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ON FAITH & MEDIA View Comments

Gothika

By

Source: Catholic News Service

Stylish but formulaic psychological thriller about a criminal psychologist (Halle Berry) who, after a cryptic roadside encounter with a mysterious girl, wakes up to find herself in an asylum and the prime suspect in the murder of her husband. While director Mathieu Kassovitz proves adroit at creating suspense and keeping the audience's ice-cold sweat on a slow drip -- eschewing buckets of blood in favor of a more suggestive spookiness -- it quickly becomes apparent that the film's eerie neo-gothic atmospherics are merely diversionary, distracting viewers' attention from the poverty of the script. Some gory violence, flashes of shadowy nudity, as well as an instance of rough language and occasional crude language and profanity. The USCCB Office for Film & Broadcasting classification is L -- limited adult audience, films whose problematic content many adults would find troubling. The Motion Picture Association of America rating is R -- restricted.



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First Martyrs of the Church of Rome: There were Christians in Rome within a dozen or so years after the death of Jesus, though they were not the converts of the “Apostle of the Gentiles” (Romans 15:20). Paul had not yet visited them at the time he wrote his great letter in 57-58 A.D..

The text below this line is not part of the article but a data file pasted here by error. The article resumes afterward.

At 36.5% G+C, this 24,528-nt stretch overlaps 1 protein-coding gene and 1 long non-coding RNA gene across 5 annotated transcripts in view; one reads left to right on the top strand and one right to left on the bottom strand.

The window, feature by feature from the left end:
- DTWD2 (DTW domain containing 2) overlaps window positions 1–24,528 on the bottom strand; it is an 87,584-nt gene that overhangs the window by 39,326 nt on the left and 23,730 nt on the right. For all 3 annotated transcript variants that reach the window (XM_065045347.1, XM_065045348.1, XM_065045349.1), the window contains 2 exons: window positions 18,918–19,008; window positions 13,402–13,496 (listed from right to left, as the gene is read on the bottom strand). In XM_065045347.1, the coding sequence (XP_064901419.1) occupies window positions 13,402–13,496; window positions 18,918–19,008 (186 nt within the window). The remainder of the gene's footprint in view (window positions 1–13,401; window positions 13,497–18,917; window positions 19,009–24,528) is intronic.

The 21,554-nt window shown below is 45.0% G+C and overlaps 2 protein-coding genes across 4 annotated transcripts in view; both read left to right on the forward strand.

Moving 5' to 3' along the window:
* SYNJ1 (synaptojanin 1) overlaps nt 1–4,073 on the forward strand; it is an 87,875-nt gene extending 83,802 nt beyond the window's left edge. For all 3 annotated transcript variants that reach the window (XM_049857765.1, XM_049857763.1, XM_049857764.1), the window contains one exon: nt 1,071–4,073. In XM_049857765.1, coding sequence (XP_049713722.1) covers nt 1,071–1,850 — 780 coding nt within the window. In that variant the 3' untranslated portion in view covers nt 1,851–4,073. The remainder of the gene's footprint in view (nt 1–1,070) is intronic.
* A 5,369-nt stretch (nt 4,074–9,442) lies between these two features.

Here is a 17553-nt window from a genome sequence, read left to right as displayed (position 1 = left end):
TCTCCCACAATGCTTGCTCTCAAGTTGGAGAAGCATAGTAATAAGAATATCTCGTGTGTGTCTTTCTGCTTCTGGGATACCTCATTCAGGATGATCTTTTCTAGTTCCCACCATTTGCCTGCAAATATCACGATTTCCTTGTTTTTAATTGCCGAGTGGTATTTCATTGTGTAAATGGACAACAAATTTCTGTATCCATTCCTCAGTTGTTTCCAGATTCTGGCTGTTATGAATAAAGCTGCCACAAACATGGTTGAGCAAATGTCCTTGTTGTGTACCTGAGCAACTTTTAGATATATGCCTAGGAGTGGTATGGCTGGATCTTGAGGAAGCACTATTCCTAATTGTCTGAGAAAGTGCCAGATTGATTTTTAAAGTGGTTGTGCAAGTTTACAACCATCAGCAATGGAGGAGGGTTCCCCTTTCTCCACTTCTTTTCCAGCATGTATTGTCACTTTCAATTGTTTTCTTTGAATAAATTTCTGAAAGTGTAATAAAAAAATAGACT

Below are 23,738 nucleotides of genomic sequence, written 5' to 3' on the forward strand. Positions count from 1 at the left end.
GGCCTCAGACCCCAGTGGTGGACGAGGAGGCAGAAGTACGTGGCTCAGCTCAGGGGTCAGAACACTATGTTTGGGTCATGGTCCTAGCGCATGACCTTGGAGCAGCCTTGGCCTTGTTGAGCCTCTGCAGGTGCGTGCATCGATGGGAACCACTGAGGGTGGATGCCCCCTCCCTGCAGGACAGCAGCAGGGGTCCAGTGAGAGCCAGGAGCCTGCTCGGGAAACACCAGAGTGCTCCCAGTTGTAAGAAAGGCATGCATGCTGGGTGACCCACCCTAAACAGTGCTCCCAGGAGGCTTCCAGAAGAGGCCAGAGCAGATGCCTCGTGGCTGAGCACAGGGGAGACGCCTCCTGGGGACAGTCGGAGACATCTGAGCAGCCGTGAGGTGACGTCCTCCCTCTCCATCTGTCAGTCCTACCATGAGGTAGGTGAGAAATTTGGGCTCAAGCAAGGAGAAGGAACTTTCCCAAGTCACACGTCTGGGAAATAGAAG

<p>There was a large Jewish population in Rome. Probably as a result of controversy between Jews and Jewish Christians, the Emperor Claudius expelled all Jews from Rome in 49-50 A.D. Suetonius the historian says that the expulsion was due to disturbances in the city “caused by the certain Chrestus” [Christ]. Perhaps many came back after Claudius’s death in 54 A.D. Paul’s letter was addressed to a Church with members from Jewish and Gentile backgrounds. </p><p>In July of 64 A.D., more than half of Rome was destroyed by fire. Rumor blamed the tragedy on Nero, who wanted to enlarge his palace. He shifted the blame by accusing the Christians. According to the historian Tacitus, many Christians were put to death because of their “hatred of the human race.” Peter and Paul were probably among the victims. </p><p>Threatened by an army revolt and condemned to death by the senate, Nero committed suicide in 68 A.D. at the age of 31.</p> American Catholic Blog People are not perfect. But God does not only call upon great saints to reveal his love for the world. He also calls the broken and desperate. We are all called to act as God’s light in this darkening world.

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